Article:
Even in Taiwan, people can search their genealogical history via a family search Internet service provided by the Mormon church in the western US state of Utah. \nVia the FamilySearch Internet Service, headquartered in Salt Lake City, people in Taiwan can access many record collections about Chinese families to help them trace their ancestors, said Lee Hsing-yuan (李行遠), a staff member of the Salt Lake City Family History Library run by the Church of Jesus Christ of Latter-Day Saints. \nAccording to Lee, the Salt Lake City Family History Library runs the world's largest family history library, dubbed the Pedigree Resource File, which is housed in a giant weather-proof granite cave. \nBelieving that family is designed by God for eternal relationships, the Mormons started building the library in 1894 and began to store individual family records on microfilm in 1938, gradually extending the file into the largest of its kind in the world, covering family history records for almost every race around the world, Lee said. \nThe FamilySearch Service now maintains more than 4,000 family history information centers around the world, with over 2,000 of them scattered around the US. \nFamilySearch Service began in 1970 to compile Chinese family history records, which contain mostly families from Taiwan and southern China. \nIt maintains a family history information center in Taiwan, in a Mormon church in Taipei, which so far has 9,300 individual files, covering the histories of 192 families of different names, Lee said. \nIn China, FamilySearch Service maintains two family history information centers, in Beijing and Shanghai, with 100,000-odd files covering more than 11,700 families of different names, he added. \nPeople who are interested in searching their family tree can first visit the FamilySearch Internet Service to find their series numbers in the catalog, and then go to the nearest family history information center to see the details stored on microfilm, Lee said. \nMeanwhile, Lee said that if people are interested in compiling their own family tree history, they can contact Salt Lake City Family History Library for how-to software. The library also provides free instructions in Mandarin.
Taiwan might be China’s next target after it has “walled off” Hong Kong from the rest of the world with its new national security legislation, Academia Sinica Institute of Sociology fellow Wu Jieh-min (吳介民) said on Thursday. At a seminar organized by the Economic Democracy Union, the Taiwan Association for Human Rights, the Hong Kong Outlanders and the Judicial Reform Foundation, Wu said that the legislation is simultaneously a fig leaf concealing Beijing’s autocratic rule in Hong Kong and a figurative “Berlin Wall,” denying democratic countries access to Hong Kong. Wu said it is evident that Taiwan would be China’s next target. The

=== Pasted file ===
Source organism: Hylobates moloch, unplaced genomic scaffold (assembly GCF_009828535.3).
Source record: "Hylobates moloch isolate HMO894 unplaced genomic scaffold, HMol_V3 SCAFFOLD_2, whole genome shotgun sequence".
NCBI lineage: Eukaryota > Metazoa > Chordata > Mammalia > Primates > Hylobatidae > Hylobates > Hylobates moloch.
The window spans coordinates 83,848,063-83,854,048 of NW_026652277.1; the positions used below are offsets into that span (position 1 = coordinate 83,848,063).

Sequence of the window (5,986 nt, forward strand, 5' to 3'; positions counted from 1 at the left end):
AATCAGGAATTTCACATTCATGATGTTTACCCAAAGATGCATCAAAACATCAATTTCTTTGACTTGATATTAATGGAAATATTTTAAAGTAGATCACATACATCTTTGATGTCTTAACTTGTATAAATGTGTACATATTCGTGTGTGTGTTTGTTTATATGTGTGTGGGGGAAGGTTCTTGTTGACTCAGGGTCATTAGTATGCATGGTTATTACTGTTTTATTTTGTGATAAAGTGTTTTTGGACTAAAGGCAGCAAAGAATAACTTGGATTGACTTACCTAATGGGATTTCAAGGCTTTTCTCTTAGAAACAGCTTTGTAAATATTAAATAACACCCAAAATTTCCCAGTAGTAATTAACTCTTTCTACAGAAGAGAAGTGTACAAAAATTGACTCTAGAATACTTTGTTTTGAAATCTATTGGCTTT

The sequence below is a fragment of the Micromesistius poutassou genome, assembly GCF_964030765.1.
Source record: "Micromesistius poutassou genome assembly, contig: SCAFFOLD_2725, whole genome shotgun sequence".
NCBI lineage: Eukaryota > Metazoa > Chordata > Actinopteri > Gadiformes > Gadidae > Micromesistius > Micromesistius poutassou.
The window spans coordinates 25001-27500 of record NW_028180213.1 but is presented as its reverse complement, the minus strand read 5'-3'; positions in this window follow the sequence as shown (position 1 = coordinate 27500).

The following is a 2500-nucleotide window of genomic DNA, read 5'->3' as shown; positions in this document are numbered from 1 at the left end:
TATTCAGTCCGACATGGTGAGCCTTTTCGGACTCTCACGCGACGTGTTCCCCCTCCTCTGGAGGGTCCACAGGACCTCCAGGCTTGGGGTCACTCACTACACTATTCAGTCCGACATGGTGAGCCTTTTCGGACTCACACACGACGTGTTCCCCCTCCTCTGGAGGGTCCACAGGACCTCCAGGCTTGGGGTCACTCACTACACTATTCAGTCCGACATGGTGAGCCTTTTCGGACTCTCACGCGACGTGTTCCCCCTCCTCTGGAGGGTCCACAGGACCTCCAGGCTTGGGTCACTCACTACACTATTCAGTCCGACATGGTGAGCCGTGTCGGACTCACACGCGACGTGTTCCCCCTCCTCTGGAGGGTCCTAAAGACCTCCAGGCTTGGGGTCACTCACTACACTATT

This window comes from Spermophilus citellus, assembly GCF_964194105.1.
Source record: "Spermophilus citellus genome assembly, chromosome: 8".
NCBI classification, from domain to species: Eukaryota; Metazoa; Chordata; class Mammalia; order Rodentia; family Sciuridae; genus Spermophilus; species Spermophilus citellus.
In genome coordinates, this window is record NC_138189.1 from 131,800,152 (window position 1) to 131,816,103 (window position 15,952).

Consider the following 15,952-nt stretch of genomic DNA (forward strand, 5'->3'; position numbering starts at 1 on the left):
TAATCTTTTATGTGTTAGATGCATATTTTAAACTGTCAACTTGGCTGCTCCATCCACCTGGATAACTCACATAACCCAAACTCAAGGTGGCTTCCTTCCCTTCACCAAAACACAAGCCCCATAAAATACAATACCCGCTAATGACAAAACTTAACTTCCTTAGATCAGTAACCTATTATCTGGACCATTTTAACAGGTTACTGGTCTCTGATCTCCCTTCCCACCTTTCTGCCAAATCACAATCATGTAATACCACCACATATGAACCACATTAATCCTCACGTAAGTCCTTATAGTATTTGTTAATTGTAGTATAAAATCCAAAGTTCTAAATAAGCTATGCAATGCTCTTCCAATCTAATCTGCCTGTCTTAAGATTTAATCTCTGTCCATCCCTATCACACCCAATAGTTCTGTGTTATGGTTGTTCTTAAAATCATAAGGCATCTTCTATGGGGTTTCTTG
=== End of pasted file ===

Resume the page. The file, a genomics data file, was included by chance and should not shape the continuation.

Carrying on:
SAFETY CONCERNS: A construction company working nearby admitted to negligence in the incident, and is to pay a fine and other expenses related to damages Residents of homes adjacent to an alleyway in New Taipei City’s Yonghe District (永和) on Saturday were forced to evacuate their homes after the road collapsed, the New Taipei City government said yesterday. An 80m by 4m area in an alleyway on Wenhua Road (文化路) collapsed at 10:39am near an apartment building construction site where work was being done on the project’s foundation. The incident also ruptured an underground gas pipe and tilted several buildings in the area. Residents would not be able to return to their homes until tomorrow or Wednesday, when repairs are expected to be finished, the city government said. Workers
CHALLENGER DEEP: Lin Ying-Tsong was invited by Caladan Oceanic founder Victor Vescovo to join him on a 10-hour long trip in the company’s submersible Taiwanese-American Lin Ying-Tsong (林穎聰) last month became the first person from Asia and the 12th in human history to dive into the deepest part on Earth, the Challenger Deep in the Mariana Trench. Lin, 45, an expert in deep sea acoustics with the Woods Hole Oceanographic Institution (WHOI) in Massachusetts, joined US adventurer and Caladan Oceanic founder Victor Vescovo, 54, on June 22 in a descent to the central pool of the Challenger Deep, the deepest point of the trench, which lies at a depth of more than 10,900m. The pair made the descent in a submersible named Limiting Factor, a US$37
ARMS RACE: Two DPP lawmakers said that China’s development model differed from Taiwan’s, as it aims to become a global hegemon, while Taiwan seeks to protect itself Taiwanese national defense experts are split on how Taiwan should respond to the ever-growing budget of the Chinese People’s Liberation Army (PLA), with some advocating for Taiwan to increase defense spending, while others say that little can be done. The Legislative Yuan approved NT$358 billion (US$12.1 billion) for national defense spending across fiscal 2020, a 3.47 percent increase compared with last year, while China’s military budget this year is NT$5.4 trillion, more than 15 times that of Taiwan. Regardless of whether the government adopts a zero-based budgeting method for national defense spending — in which all expenses are justified and approved each